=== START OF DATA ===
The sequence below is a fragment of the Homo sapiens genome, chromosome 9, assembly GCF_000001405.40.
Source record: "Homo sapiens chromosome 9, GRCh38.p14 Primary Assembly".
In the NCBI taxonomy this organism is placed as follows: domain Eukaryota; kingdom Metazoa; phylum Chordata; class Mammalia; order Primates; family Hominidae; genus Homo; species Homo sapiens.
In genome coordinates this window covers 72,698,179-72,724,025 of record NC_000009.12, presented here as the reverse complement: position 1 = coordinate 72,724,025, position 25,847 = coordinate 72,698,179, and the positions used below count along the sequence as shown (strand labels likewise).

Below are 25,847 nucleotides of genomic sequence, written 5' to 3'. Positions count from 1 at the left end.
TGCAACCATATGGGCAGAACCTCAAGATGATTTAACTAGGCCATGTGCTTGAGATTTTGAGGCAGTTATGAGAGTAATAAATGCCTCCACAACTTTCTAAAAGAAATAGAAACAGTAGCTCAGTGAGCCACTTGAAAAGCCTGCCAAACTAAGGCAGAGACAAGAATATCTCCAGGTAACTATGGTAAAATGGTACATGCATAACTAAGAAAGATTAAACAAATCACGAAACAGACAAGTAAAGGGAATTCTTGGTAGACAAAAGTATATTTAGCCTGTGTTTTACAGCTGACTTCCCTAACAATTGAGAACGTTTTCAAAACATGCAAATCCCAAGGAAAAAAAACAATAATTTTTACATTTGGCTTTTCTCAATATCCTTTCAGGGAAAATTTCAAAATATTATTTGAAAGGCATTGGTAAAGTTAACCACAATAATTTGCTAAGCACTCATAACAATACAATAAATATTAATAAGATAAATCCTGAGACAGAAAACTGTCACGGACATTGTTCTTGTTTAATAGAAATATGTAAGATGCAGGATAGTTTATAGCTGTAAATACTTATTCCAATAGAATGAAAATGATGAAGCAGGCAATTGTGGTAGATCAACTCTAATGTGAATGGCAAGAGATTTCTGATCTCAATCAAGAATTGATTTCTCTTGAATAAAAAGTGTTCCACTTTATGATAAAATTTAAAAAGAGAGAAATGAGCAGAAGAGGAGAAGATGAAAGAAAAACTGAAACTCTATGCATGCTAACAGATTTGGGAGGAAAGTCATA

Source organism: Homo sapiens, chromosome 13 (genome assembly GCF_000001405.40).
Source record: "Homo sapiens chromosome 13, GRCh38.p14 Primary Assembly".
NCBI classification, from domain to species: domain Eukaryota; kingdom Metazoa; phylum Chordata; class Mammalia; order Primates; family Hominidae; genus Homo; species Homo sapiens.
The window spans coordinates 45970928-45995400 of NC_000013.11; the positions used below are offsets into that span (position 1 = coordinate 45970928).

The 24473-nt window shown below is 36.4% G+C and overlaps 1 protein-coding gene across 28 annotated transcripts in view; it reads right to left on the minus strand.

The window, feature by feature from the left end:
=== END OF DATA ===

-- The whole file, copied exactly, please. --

The sequence below is a fragment of the Homo sapiens genome, chromosome 9, assembly GCF_000001405.40.
Source record: "Homo sapiens chromosome 9, GRCh38.p14 Primary Assembly".
In the NCBI taxonomy this organism is placed as follows: domain Eukaryota; kingdom Metazoa; phylum Chordata; class Mammalia; order Primates; family Hominidae; genus Homo; species Homo sapiens.
In genome coordinates this window covers 72,698,179-72,724,025 of record NC_000009.12, presented here as the reverse complement: position 1 = coordinate 72,724,025, position 25,847 = coordinate 72,698,179, and the positions used below count along the sequence as shown (strand labels likewise).

Below are 25,847 nucleotides of genomic sequence, written 5' to 3'. Positions count from 1 at the left end.
TGCAACCATATGGGCAGAACCTCAAGATGATTTAACTAGGCCATGTGCTTGAGATTTTGAGGCAGTTATGAGAGTAATAAATGCCTCCACAACTTTCTAAAAGAAATAGAAACAGTAGCTCAGTGAGCCACTTGAAAAGCCTGCCAAACTAAGGCAGAGACAAGAATATCTCCAGGTAACTATGGTAAAATGGTACATGCATAACTAAGAAAGATTAAACAAATCACGAAACAGACAAGTAAAGGGAATTCTTGGTAGACAAAAGTATATTTAGCCTGTGTTTTACAGCTGACTTCCCTAACAATTGAGAACGTTTTCAAAACATGCAAATCCCAAGGAAAAAAAACAATAATTTTTACATTTGGCTTTTCTCAATATCCTTTCAGGGAAAATTTCAAAATATTATTTGAAAGGCATTGGTAAAGTTAACCACAATAATTTGCTAAGCACTCATAACAATACAATAAATATTAATAAGATAAATCCTGAGACAGAAAACTGTCACGGACATTGTTCTTGTTTAATAGAAATATGTAAGATGCAGGATAGTTTATAGCTGTAAATACTTATTCCAATAGAATGAAAATGATGAAGCAGGCAATTGTGGTAGATCAACTCTAATGTGAATGGCAAGAGATTTCTGATCTCAATCAAGAATTGATTTCTCTTGAATAAAAAGTGTTCCACTTTATGATAAAATTTAAAAAGAGAGAAATGAGCAGAAGAGGAGAAGATGAAAGAAAAACTGAAACTCTATGCATGCTAACAGATTTGGGAGGAAAGTCATA

Source organism: Homo sapiens, chromosome 13 (genome assembly GCF_000001405.40).
Source record: "Homo sapiens chromosome 13, GRCh38.p14 Primary Assembly".
NCBI classification, from domain to species: domain Eukaryota; kingdom Metazoa; phylum Chordata; class Mammalia; order Primates; family Hominidae; genus Homo; species Homo sapiens.
The window spans coordinates 45970928-45995400 of NC_000013.11; the positions used below are offsets into that span (position 1 = coordinate 45970928).

The 24473-nt window shown below is 36.4% G+C and overlaps 1 protein-coding gene across 28 annotated transcripts in view; it reads right to left on the minus strand.

The window, feature by feature from the left end: